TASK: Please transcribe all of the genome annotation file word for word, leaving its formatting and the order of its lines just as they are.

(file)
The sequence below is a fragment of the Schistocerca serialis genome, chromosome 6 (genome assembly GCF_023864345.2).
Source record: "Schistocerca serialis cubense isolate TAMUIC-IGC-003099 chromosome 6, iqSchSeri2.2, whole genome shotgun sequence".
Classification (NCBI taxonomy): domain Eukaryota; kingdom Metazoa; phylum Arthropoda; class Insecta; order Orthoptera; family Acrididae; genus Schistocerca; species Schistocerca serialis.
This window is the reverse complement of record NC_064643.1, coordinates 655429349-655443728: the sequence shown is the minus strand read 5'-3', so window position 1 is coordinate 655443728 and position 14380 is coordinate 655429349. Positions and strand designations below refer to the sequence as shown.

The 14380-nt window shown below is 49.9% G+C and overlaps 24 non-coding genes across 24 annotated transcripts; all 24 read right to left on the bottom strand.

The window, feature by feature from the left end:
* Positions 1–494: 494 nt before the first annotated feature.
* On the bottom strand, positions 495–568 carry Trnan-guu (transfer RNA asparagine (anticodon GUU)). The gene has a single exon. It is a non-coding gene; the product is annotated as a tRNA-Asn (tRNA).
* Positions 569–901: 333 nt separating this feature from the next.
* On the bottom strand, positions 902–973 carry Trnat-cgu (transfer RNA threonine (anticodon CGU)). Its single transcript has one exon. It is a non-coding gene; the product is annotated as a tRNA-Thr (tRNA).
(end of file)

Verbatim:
The sequence below is a fragment of the Schistocerca serialis genome, chromosome 6 (genome assembly GCF_023864345.2).
Source record: "Schistocerca serialis cubense isolate TAMUIC-IGC-003099 chromosome 6, iqSchSeri2.2, whole genome shotgun sequence".
Classification (NCBI taxonomy): domain Eukaryota; kingdom Metazoa; phylum Arthropoda; class Insecta; order Orthoptera; family Acrididae; genus Schistocerca; species Schistocerca serialis.
This window is the reverse complement of record NC_064643.1, coordinates 655429349-655443728: the sequence shown is the minus strand read 5'-3', so window position 1 is coordinate 655443728 and position 14380 is coordinate 655429349. Positions and strand designations below refer to the sequence as shown.

The 14380-nt window shown below is 49.9% G+C and overlaps 24 non-coding genes across 24 annotated transcripts; all 24 read right to left on the bottom strand.

The window, feature by feature from the left end:
* Positions 1–494: 494 nt before the first annotated feature.
* On the bottom strand, positions 495–568 carry Trnan-guu (transfer RNA asparagine (anticodon GUU)). The gene has a single exon. It is a non-coding gene; the product is annotated as a tRNA-Asn (tRNA).
* Positions 569–901: 333 nt separating this feature from the next.
* On the bottom strand, positions 902–973 carry Trnat-cgu (transfer RNA threonine (anticodon CGU)). Its single transcript has one exon. It is a non-coding gene; the product is annotated as a tRNA-Thr (tRNA).